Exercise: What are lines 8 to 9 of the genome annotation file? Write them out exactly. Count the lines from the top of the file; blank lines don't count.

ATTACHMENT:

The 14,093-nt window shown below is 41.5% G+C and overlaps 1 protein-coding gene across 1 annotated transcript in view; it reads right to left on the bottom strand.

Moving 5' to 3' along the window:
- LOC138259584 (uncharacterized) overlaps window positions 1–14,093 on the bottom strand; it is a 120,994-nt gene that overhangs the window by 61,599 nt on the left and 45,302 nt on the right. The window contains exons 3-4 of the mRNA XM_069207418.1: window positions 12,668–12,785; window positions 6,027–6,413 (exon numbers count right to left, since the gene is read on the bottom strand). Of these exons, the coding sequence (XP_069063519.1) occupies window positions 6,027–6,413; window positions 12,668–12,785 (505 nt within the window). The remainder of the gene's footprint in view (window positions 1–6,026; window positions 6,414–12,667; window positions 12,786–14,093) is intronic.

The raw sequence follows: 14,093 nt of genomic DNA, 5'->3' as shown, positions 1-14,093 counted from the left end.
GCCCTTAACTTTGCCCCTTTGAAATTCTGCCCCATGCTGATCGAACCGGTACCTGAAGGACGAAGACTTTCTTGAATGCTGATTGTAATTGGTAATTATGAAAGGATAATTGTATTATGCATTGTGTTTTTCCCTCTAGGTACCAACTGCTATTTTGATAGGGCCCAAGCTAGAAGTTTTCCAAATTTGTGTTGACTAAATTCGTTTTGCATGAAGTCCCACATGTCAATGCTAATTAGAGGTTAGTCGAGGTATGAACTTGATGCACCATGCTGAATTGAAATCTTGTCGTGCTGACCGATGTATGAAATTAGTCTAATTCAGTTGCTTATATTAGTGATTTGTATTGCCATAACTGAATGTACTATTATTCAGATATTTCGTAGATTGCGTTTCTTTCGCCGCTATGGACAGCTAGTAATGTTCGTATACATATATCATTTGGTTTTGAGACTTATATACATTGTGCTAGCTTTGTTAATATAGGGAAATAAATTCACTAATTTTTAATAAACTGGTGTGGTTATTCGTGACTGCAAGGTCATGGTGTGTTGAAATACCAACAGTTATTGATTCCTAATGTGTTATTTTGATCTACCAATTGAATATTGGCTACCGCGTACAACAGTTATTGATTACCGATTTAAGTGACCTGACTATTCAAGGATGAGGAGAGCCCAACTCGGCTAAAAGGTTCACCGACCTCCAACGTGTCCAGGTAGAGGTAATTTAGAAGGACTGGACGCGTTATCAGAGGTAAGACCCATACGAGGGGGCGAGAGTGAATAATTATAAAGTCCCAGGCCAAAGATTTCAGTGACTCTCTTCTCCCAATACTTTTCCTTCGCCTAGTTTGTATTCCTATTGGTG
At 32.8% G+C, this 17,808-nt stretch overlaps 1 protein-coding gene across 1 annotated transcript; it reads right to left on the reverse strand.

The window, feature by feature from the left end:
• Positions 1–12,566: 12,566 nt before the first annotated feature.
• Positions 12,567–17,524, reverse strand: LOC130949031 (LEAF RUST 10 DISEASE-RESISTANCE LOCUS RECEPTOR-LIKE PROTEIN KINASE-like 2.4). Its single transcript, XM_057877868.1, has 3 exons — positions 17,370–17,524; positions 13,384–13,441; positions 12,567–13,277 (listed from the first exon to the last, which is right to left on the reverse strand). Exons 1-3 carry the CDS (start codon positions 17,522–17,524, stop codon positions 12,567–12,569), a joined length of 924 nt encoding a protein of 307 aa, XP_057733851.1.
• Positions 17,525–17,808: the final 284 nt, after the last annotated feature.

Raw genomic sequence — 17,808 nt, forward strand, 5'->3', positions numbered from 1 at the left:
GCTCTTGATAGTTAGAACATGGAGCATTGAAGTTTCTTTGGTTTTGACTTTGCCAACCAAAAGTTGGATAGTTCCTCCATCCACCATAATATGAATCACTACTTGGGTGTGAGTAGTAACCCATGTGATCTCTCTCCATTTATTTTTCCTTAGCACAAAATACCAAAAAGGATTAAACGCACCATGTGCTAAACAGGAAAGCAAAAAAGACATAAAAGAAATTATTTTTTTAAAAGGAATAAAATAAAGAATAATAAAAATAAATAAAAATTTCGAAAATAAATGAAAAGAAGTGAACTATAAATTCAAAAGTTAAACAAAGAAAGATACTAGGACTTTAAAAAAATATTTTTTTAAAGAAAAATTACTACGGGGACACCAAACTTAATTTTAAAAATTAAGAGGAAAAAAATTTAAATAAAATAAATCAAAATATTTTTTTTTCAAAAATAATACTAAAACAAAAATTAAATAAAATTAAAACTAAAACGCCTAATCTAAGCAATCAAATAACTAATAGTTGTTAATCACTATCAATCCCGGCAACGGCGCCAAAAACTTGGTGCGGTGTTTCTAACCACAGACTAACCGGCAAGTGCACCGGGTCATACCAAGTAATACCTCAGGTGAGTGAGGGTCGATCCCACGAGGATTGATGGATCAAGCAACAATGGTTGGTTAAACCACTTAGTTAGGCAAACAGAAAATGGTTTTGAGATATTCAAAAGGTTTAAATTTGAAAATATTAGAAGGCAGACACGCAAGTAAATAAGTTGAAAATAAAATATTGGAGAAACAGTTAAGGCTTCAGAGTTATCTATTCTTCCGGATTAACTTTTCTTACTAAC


• Positions 1–12,566: 12,566 nt before the first annotated feature.
• Positions 12,567–17,524, reverse strand: LOC130949031 (LEAF RUST 10 DISEASE-RESISTANCE LOCUS RECEPTOR-LIKE PROTEIN KINASE-like 2.4). Its single transcript, XM_057877868.1, has 3 exons — positions 17,370–17,524; positions 13,384–13,441; positions 12,567–13,277 (listed from the first exon to the last, which is right to left on the reverse strand). Exons 1-3 carry the CDS (start codon positions 17,522–17,524, stop codon positions 12,567–12,569), a joined length of 924 nt encoding a protein of 307 aa, XP_057733851.1.